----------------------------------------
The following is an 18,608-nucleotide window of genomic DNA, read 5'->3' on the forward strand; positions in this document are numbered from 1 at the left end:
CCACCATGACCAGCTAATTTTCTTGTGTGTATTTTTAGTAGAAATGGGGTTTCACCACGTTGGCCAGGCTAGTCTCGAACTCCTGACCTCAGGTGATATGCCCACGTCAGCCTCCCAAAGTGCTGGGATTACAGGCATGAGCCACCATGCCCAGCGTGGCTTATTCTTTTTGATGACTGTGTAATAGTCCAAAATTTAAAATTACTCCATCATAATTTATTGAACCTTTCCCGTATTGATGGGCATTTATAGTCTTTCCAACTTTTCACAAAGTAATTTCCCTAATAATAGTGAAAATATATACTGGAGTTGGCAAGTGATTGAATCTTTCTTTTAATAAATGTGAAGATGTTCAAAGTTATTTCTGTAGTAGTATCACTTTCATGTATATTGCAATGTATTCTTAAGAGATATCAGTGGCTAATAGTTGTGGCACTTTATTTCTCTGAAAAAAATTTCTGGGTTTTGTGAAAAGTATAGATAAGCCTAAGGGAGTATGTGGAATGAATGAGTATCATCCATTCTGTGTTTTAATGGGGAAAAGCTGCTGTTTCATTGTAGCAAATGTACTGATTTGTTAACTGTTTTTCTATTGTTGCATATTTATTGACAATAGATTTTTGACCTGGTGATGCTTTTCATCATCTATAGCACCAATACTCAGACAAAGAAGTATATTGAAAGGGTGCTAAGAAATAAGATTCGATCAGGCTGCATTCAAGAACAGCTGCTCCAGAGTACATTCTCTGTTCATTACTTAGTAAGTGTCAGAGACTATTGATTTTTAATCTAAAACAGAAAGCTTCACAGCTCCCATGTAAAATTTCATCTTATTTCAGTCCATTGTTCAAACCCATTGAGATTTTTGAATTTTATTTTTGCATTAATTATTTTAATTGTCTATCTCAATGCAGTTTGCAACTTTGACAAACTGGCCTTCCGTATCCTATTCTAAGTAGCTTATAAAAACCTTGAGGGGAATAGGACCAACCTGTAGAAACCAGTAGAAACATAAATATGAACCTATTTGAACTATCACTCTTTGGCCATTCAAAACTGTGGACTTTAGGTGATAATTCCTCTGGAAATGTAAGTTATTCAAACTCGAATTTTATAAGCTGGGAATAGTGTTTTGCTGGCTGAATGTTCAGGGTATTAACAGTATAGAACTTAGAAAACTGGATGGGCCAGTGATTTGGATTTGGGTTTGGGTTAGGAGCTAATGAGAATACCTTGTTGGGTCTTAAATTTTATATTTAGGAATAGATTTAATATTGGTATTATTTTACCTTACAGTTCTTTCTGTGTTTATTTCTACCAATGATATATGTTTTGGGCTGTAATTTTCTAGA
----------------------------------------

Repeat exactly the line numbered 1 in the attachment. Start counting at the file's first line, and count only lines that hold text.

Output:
The following is an 18,608-nucleotide window of genomic DNA, read 5'->3' on the forward strand; positions in this document are numbered from 1 at the left end: